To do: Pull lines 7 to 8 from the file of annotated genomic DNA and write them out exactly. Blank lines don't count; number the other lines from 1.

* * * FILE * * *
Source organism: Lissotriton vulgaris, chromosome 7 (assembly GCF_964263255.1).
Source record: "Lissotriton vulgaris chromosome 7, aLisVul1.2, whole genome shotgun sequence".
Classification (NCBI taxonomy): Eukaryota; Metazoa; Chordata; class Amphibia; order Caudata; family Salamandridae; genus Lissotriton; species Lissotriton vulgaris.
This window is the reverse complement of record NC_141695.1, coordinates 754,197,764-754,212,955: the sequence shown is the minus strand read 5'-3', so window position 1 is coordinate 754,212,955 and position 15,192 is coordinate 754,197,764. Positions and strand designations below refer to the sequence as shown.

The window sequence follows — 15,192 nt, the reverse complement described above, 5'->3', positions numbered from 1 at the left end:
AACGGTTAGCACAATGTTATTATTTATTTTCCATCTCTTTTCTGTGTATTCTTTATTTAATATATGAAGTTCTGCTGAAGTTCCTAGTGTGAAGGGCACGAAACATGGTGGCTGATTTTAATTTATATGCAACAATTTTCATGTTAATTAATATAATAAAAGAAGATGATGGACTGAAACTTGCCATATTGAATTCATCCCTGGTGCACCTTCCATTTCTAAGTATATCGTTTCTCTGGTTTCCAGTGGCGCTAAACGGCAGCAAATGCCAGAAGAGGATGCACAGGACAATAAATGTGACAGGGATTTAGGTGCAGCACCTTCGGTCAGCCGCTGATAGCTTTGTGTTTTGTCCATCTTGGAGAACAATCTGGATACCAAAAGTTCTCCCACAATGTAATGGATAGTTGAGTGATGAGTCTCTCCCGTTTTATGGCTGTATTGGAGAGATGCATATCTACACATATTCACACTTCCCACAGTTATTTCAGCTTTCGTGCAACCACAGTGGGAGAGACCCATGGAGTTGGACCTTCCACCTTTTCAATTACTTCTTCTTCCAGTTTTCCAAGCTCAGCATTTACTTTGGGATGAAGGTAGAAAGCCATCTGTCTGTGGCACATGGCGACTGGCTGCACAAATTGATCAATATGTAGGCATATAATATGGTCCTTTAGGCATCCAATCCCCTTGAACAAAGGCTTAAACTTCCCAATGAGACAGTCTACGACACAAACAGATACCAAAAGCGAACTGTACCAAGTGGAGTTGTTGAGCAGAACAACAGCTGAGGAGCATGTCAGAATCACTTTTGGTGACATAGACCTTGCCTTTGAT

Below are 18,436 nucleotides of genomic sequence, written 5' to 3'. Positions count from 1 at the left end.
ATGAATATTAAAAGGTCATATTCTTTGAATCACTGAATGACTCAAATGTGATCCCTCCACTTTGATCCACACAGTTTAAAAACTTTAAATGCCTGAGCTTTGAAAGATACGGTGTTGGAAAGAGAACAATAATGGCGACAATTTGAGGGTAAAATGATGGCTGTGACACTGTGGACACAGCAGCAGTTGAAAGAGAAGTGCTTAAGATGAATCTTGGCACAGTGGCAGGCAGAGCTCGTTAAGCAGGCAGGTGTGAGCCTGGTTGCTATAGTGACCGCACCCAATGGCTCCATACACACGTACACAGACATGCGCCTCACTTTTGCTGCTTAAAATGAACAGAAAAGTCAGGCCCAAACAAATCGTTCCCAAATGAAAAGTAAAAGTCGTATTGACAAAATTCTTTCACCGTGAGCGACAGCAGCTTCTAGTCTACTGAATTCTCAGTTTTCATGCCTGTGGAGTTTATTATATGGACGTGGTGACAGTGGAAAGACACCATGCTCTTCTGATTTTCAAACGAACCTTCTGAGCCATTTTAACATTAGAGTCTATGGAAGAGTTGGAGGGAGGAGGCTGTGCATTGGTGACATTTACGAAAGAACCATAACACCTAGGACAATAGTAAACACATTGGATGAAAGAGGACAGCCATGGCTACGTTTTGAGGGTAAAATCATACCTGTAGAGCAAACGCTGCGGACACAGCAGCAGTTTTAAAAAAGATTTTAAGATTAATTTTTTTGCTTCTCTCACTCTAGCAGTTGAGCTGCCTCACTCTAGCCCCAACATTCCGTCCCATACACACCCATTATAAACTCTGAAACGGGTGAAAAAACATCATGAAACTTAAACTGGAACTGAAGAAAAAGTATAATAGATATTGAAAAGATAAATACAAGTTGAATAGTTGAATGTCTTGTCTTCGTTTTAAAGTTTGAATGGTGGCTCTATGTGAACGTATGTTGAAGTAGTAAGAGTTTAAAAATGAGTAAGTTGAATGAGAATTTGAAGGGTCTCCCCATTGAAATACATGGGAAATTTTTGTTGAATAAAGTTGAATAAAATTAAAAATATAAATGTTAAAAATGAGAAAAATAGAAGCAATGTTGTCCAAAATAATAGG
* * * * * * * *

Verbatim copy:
Below are 18,436 nucleotides of genomic sequence, written 5' to 3'. Positions count from 1 at the left end.
ATGAATATTAAAAGGTCATATTCTTTGAATCACTGAATGACTCAAATGTGATCCCTCCACTTTGATCCACACAGTTTAAAAACTTTAAATGCCTGAGCTTTGAAAGATACGGTGTTGGAAAGAGAACAATAATGGCGACAATTTGAGGGTAAAATGATGGCTGTGACACTGTGGACACAGCAGCAGTTGAAAGAGAAGTGCTTAAGATGAATCTTGGCACAGTGGCAGGCAGAGCTCGTTAAGCAGGCAGGTGTGAGCCTGGTTGCTATAGTGACCGCACCCAATGGCTCCATACACACGTACACAGACATGCGCCTCACTTTTGCTGCTTAAAATGAACAGAAAAGTCAGGCCCAAACAAATCGTTCCCAAATGAAAAGTAAAAGTCGTATTGACAAAATTCTTTCACCGTGAGCGACAGCAGCTTCTAGTCTACTGAATTCTCAGTTTTCATGCCTGTGGAGTTTATTATATGGACGTGGTGACAGTGGAAAGACACCATGCTCTTCTGATTTTCAAACGAACCTTCTGAGCCATTTTAACATTAGAGTCTATGGAAGAGTTGGAGGGAGGAGGCTGTGCATTGGTGACATTTACGAAAGAACCATAACACCTAGGACAATAGTAAACACATTGGATGAAAGAGGACAGCCATGGCTACGTTTTGAGGGTAAAATCATACCTGTAGAGCAAACGCTGCGGACACAGCAGCAGTTTTAAAAAAGATTTTAAGATTAATTTTTTTGCTTCTCTCACTCTAGCAGTTGAGCTGCCTCACTCTAGCCCCAACATTCCGTCCCATACACACCCATTATAAACTCTGAAACGGGTGAAAAAACATCATGAAACTTAAACTGGAACTGAAGAAAAAGTATAATAGATATTGAAAAGATAAATACAAGTTGAATAGTTGAATGTCTTGTCTTCGTTTTAAAGTTTGAATGGTGGCTCTATGTGAACGTATGTTGAAGTAGTAAGAGTTTAAAAATGAGTAAGTTGAATGAGAATTTGAAGGGTCTCCCCATTGAAATACATGGGAAATTTTTGTTGAATAAAGTTGAATAAAATTAAAAATATAAATGTTAAAAATGAGAAAAATAGAAGCAATGTTGTCCAAAATAATAGG